At this meeting you will meet the Interim ARF Officers/Planning Committee Members, hear about the many benefits for ARF members from campus representatives including the Weatherspoon Art Museum, Athletic Department, and the Speech & Hearing Center, virtually visit the wonderful new space for the ARF Office, find out how to access the user friendly ARF website, learn about the plan for election of the initial officers and potential future programs, hear about the history in planning this exciting organization and the university support for it, find out how to join ARF.

All UNCG retired faculty and employed faculty (tenure track, non-tenure track, and EPA administrative and professional staff) who are 55 and older are eligible.

Questions? Contact Susan Dennison, Acting ARF President (stdennis@uncg.edu).

Register for Graduate Research and Creativity Expo

The Graduate School, the Office of Research & Engagement, and the Graduate Student Association announce that registration for the 2018 Graduate Research and Creativity Expo is now open.

This year’s Expo will take place in the EUC on Wednesday, April 11, 2018, 1-3:30 p.m.

The Expo is a poster competition in which graduate students share their research and creative endeavors with a broad audience of community members as well as UNCG students, faculty, and staff. Students will compete for $1000 prizes in each of six categories: Creative Arts; Health Sciences; Humanities; Natural, Physical, and Mathematical Sciences; Professional Programs; and Social Sciences.

Please share this message and encourage graduate students to enter this year’s competition.

More information can be found at https://grs.uncg.edu/grc-expo/.

National Security Agency’s wiretapping practices subject of first film

Join the Human Rights Research Network for its annual International Human Rights Film Series. This year’s theme is “History and Human Rights.” The films include “Citizenfour” (Feb. 1), “No” (March 22), “Long Night’s Journey into Day” (April 5).

All films begin at 6:30 p.m. in the School of Education Building, Room 120. A post-film discussion facilitated by members of UNCG faculty will follow all screenings.

The first film is “Citizenfour,” a documentary created in 2014 about Edward Snowden and the National Security Agency’s wiretapping practices. The film won the best documentary feature award at the 2015 Academy Awards. Dr. Jerry Pubantz (Political Science) will facilitate the discussion.

The series is free and open to the public. For more information on the film series or upcoming film showings, visit https://sites.google.com/uncg.edu/hrrn/current-film-series.

UNCG WGS presents the forum “Contemporary Feminisms: Ecofeminisms”

The forum “Contemporary Feminisms: Ecofeminisms” will be Wednesday, Jan. 24, 12-2 p.m., in the Kirkland Room, EUC.

Speakers include:

Shannon Elizabeth Bell (Virginia Tech) — Fighting Fire with Fire: Fossil Fuel Industries and the Gendering of Public Relations Strategies

Stephanie Buechler (University of Arizona) — Agriculture and Renewable Energy under Environmental Change: Emerging Areas in Ecofeminist Research and Practice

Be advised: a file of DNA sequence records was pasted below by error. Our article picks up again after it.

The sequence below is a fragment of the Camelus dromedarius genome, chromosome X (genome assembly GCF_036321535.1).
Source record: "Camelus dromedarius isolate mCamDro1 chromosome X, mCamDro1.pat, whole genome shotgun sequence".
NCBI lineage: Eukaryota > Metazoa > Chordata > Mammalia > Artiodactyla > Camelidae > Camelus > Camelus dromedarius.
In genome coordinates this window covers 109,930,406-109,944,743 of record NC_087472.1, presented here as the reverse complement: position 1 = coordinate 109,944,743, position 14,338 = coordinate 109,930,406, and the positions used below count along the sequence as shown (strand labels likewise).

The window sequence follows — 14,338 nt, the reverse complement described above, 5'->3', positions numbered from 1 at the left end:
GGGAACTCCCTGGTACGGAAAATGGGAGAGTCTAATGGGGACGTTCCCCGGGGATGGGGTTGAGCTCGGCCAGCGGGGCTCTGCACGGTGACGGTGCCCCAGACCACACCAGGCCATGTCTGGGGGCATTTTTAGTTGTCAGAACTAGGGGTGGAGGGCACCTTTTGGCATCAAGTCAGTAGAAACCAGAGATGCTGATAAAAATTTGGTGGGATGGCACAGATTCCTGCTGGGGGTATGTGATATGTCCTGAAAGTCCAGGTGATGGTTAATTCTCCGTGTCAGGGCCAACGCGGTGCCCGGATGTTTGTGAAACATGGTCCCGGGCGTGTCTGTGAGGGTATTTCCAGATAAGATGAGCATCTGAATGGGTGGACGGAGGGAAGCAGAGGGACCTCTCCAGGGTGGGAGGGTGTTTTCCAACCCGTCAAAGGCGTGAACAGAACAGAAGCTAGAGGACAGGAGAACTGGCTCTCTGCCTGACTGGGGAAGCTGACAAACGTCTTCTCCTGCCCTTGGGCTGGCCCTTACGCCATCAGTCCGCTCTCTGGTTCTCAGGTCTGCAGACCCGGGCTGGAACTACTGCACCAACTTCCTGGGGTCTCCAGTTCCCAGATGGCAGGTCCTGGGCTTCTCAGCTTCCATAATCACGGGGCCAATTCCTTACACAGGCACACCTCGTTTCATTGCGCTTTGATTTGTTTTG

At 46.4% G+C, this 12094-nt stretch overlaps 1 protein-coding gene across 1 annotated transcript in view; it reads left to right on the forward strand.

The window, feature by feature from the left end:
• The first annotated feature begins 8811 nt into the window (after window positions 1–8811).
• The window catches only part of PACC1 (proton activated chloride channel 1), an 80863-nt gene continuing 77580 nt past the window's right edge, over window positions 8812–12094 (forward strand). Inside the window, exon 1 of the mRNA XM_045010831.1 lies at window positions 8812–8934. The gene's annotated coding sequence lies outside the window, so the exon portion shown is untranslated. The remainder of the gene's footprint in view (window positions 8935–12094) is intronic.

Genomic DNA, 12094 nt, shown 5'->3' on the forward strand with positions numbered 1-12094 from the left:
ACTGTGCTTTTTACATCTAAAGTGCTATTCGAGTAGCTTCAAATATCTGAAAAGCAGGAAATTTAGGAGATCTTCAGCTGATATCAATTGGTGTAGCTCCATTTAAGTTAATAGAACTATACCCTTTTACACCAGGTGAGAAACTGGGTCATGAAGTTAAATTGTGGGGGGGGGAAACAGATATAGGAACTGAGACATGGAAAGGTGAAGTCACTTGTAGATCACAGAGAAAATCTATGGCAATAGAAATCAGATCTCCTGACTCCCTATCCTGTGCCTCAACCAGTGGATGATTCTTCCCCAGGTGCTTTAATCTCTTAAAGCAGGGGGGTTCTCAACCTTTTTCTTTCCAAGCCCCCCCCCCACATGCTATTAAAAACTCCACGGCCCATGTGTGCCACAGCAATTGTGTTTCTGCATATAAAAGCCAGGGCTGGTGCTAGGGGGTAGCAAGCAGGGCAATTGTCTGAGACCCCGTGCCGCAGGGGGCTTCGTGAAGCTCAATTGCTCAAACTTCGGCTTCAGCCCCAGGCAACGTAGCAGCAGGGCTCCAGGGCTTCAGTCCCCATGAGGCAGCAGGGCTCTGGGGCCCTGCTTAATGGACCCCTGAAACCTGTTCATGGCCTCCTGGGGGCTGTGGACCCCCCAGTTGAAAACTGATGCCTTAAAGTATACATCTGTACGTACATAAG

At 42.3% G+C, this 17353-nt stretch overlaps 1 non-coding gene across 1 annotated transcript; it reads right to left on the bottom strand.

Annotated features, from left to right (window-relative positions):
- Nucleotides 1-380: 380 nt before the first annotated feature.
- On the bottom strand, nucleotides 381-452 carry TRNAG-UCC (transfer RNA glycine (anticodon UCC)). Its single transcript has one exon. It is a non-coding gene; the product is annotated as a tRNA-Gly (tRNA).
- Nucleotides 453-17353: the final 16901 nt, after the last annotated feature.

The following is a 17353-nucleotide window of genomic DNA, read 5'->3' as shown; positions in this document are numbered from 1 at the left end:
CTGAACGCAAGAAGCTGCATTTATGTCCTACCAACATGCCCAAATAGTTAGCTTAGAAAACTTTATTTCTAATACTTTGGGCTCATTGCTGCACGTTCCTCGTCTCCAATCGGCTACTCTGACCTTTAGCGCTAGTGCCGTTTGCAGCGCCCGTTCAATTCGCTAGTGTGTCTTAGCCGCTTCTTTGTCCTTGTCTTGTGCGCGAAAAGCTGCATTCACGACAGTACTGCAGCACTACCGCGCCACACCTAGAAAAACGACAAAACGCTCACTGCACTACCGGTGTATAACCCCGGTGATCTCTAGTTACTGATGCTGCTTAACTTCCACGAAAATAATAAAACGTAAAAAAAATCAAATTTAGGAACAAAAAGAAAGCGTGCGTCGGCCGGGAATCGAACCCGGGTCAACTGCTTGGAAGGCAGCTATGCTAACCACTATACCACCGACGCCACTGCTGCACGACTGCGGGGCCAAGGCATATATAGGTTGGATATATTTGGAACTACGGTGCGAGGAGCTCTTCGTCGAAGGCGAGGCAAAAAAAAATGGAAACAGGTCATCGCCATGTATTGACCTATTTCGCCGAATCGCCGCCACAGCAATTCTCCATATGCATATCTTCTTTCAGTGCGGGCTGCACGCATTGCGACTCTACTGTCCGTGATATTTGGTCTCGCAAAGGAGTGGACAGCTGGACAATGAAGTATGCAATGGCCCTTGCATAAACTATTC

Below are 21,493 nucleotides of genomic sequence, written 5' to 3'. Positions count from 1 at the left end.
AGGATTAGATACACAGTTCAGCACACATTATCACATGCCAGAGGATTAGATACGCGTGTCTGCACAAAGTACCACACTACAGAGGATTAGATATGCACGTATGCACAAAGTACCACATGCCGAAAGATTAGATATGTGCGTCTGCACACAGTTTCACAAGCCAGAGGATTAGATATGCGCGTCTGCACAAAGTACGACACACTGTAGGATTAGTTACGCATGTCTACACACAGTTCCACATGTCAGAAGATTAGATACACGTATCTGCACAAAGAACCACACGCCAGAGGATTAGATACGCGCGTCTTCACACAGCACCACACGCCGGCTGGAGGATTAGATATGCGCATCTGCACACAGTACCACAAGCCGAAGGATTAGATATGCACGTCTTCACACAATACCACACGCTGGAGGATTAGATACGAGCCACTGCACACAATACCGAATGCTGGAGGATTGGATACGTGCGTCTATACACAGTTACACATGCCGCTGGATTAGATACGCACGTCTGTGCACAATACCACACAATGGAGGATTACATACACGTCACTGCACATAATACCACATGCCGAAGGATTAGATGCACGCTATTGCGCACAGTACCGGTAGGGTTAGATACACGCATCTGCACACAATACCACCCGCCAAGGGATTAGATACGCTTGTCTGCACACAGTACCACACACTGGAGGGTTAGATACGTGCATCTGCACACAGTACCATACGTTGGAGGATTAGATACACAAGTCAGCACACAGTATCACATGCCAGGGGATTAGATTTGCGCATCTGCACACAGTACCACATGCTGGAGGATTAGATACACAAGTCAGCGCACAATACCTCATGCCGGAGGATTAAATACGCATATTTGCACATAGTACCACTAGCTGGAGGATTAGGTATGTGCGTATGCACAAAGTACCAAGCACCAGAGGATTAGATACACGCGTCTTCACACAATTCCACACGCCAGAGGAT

Sonya Posmentier (New York University) — Of Generations and Survival: Audre Lorde’s Ecofeminist Practices of Disaster

The panel addresses various ways that feminist scholars are addressing questions related to the environment, ecology, and environmental justice while also showing how these issues play an important role in current feminist thinking and organizing.

The event is co-sponsored by the College of Arts and Sciences.

Looking ahead: Jan. 19, 2018

 

UC/LS performance: Limón Dance Company
Friday, Jan. 19, 8 p.m., UNCG Auditorium

Men’s Basketball vs. Mercer
Saturday, Jan. 20, 5 p.m., Coliseum

Silent film with piano: ‘A Page of Madness’ with Gil Fray
Friday, Jan. 26, 8 p.m., UNCG Art’s GPS, Lewis St.

 

See/hear: Jan. 17, 2018

More than 300 students participated in UNCG Day of Service on the Martin Luther King, Jr. holiday. Watch  Kristina Gage with the Office of Leadership and Service Learning share the ways the university involves students in service and leadership opportunities.

January updates on McIver demolition and construction projects

Soon, the area around McIver Building will look quite different.

A construction fence will surround the McIver Building in late January/early February, once it is vacated. The two-part construction project will result in a new Nursing and Instructional Building and a new chiller plant.

Demolition on McIver Building will begin in late April. In its place, a five-story, 180,000-square-foot Nursing and Instructional building will rise, with construction beginning in the fall and slated for completion in 2020.

The School of Nursing will occupy part of the building, with classrooms and laboratory space for biology, chemistry and other health and human sciences disciplines occupying the remaining space.

Construction on the South Chiller Plant will also begin in February, continuing until summer 2019. The plant will provide increased air conditioning capacity for the Nursing and Instructional Building and future buildings and enhance reliability of the entire campus’ chilled water system.

Let’s take a look at the most recent updates for both projects:

  • In late January/early February, much of the parking lot that is the future site of the South Chiller Plant – at the corner of Oakland and Forest – will be closed through the duration of the project. Those in nearby buildings, such as the Moore HRA Building, will likely hear some construction-vehicle-associated noise while this plant is being constructed.
  • In late January/early February, a construction fence will be erected around the McIver area – if the building is still occupied, there will be openings for several weeks to provide access for pedestrian pathways. No one will be allowed in McIver Building by that point aside from construction personnel.